Apart from the surf there is plenty to see and do here, although undoubtedly the main attraction for the travellers I meet is the sheer isolation and sense of adventure. There are many worthy waterfalls and beaches to visit, although directions are tough and guides are often busy or fishing. At the time of my visit it seems the local authorities are unprepared for the increasing numbers of visitors, with rules on where we could and couldn’t visit seemingly changing by the day.
During a flat spell of surf a call is made for a few drinks at the only watering hole on the island, a seedy dark hole of a place that attracts some truly unhinged individuals. It is down the road from this little pub late one afternoon where I spot the unstoppable Natarajan, his slim frame silhouetted by a kerosene lamp as he chuckles to himself on the balcony of his tiny government-built shack.
With some help interpreting his Hindi, we come to learn something of his life and remarkable tsunami escape. Apart from a few years spent on the mainland while serving in the army, Natarajan had spent his entire life on the island. Before the roads went in, his existence had been limited to just the few blocks around the old town. His life was happily lived in this 20 kilometres square radius, then as now, in an almost totally forgotten part of the world.
Eventually (after a very clichéd tumble over the handlebars of my motorbike) it is time to leave. It has been just on a month and my permit for the islands is running out, the surf is flat and my drunken neighbour’s antics are getting increasingly hard to ignore.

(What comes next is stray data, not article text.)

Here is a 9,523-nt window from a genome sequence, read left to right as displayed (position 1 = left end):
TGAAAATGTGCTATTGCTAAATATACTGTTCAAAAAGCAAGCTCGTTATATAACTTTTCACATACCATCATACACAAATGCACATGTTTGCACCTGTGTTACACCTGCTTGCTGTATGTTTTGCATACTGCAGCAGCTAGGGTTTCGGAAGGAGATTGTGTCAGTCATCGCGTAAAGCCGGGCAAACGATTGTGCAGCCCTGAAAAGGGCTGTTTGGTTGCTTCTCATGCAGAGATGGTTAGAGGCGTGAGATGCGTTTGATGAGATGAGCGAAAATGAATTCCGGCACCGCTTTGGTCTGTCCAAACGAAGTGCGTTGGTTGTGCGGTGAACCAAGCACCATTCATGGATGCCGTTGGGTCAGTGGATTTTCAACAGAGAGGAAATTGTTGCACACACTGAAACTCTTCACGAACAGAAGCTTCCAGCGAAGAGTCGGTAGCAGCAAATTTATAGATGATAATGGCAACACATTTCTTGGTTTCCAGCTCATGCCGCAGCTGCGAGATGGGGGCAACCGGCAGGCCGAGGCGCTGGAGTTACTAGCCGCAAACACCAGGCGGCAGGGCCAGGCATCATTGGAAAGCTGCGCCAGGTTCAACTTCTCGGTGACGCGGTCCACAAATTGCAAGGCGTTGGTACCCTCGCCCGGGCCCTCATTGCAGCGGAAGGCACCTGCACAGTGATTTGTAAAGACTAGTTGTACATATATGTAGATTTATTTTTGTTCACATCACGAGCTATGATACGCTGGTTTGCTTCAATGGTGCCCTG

The Onge reservation of Dugong Creek is apparently the most special part of what is already a postcard of a place. From all reports, it’s a large bay filled with small islands, dugong and fish in plentiful enough numbers to sustain the remaining population.
As much as I’d have loved to have met them, the thought of the remaining tribe living out their days in that paradise is enough. I’m sure there must be surf there, the morning sun glinting off waves breaking with no fear of intrusion by privileged outsiders.
At the other end of the island sits Natarajan, laughing with passersby while perched on the balcony of his little shack; sometimes chatting to himself, mostly sleeping. I can only smile imagining the stories he must be recalling, especially the one where he outran waves bigger than the trees in his front yard, following farm animals and his intuition to safety.
The best way to get to the Andamans is via regular domestic flights from Chennai and Kolkata in mainland India to Port Blair, the islands’ capital. spicejet.com goair.in airindia.com
30-day permits are issued at Port Blair airport with clear instructions on where you can and cannot travel within the islands. A daily six-hour ferry runs to Little Andaman.
On Little Andaman the choices of accommodation are scarce. Hut Bay has perhaps the island’s best hotel, though it’s also a good 20 kilometres from the best of the beaches. Also check out Blue View Resort nearer to Butler Bay Beach. Island transport is via local buses, motor rickshaws or rented motorbike.
Ask for Muthu, the lone local surfer who has a few boards to rent and can provide all the information you need on the local conditions.